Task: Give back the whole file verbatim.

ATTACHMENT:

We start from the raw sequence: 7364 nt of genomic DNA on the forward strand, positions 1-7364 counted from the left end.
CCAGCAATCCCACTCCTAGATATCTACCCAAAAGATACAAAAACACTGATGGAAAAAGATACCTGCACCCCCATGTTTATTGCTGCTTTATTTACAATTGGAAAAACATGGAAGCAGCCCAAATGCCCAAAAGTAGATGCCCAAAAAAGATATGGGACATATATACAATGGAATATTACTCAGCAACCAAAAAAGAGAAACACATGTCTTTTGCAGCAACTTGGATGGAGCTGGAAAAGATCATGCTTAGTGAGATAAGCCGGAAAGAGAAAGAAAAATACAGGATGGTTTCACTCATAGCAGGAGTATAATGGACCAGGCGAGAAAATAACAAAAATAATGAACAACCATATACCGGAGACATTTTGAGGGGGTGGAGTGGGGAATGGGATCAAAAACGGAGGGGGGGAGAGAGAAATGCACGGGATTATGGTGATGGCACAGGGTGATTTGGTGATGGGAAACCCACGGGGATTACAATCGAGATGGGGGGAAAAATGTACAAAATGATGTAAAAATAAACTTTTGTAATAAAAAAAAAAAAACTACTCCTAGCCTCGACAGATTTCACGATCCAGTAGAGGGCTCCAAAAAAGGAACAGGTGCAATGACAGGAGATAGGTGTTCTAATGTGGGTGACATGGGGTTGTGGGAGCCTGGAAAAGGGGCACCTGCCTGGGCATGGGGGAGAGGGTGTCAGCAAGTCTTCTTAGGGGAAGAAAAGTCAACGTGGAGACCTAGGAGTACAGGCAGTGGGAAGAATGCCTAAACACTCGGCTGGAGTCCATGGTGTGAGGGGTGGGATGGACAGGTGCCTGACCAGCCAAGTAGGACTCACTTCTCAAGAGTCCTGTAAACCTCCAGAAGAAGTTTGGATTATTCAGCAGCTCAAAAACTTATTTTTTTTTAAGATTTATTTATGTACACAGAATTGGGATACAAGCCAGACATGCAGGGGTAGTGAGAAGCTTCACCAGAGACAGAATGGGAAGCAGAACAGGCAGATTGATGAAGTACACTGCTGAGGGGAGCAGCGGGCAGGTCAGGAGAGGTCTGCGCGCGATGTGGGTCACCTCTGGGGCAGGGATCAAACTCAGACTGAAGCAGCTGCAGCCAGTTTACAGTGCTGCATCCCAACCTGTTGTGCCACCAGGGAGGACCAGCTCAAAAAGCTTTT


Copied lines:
We start from the raw sequence: 7364 nt of genomic DNA on the forward strand, positions 1-7364 counted from the left end.
CCAGCAATCCCACTCCTAGATATCTACCCAAAAGATACAAAAACACTGATGGAAAAAGATACCTGCACCCCCATGTTTATTGCTGCTTTATTTACAATTGGAAAAACATGGAAGCAGCCCAAATGCCCAAAAGTAGATGCCCAAAAAAGATATGGGACATATATACAATGGAATATTACTCAGCAACCAAAAAAGAGAAACACATGTCTTTTGCAGCAACTTGGATGGAGCTGGAAAAGATCATGCTTAGTGAGATAAGCCGGAAAGAGAAAGAAAAATACAGGATGGTTTCACTCATAGCAGGAGTATAATGGACCAGGCGAGAAAATAACAAAAATAATGAACAACCATATACCGGAGACATTTTGAGGGGGTGGAGTGGGGAATGGGATCAAAAACGGAGGGGGGGAGAGAGAAATGCACGGGATTATGGTGATGGCACAGGGTGATTTGGTGATGGGAAACCCACGGGGATTACAATCGAGATGGGGGGAAAAATGTACAAAATGATGTAAAAATAAACTTTTGTAATAAAAAAAAAAAAACTACTCCTAGCCTCGACAGATTTCACGATCCAGTAGAGGGCTCCAAAAAAGGAACAGGTGCAATGACAGGAGATAGGTGTTCTAATGTGGGTGACATGGGGTTGTGGGAGCCTGGAAAAGGGGCACCTGCCTGGGCATGGGGGAGAGGGTGTCAGCAAGTCTTCTTAGGGGAAGAAAAGTCAACGTGGAGACCTAGGAGTACAGGCAGTGGGAAGAATGCCTAAACACTCGGCTGGAGTCCATGGTGTGAGGGGTGGGATGGACAGGTGCCTGACCAGCCAAGTAGGACTCACTTCTCAAGAGTCCTGTAAACCTCCAGAAGAAGTTTGGATTATTCAGCAGCTCAAAAACTTATTTTTTTTTAAGATTTATTTATGTACACAGAATTGGGATACAAGCCAGACATGCAGGGGTAGTGAGAAGCTTCACCAGAGACAGAATGGGAAGCAGAACAGGCAGATTGATGAAGTACACTGCTGAGGGGAGCAGCGGGCAGGTCAGGAGAGGTCTGCGCGCGATGTGGGTCACCTCTGGGGCAGGGATCAAACTCAGACTGAAGCAGCTGCAGCCAGTTTACAGTGCTGCATCCCAACCTGTTGTGCCACCAGGGAGGACCAGCTCAAAAAGCTTTT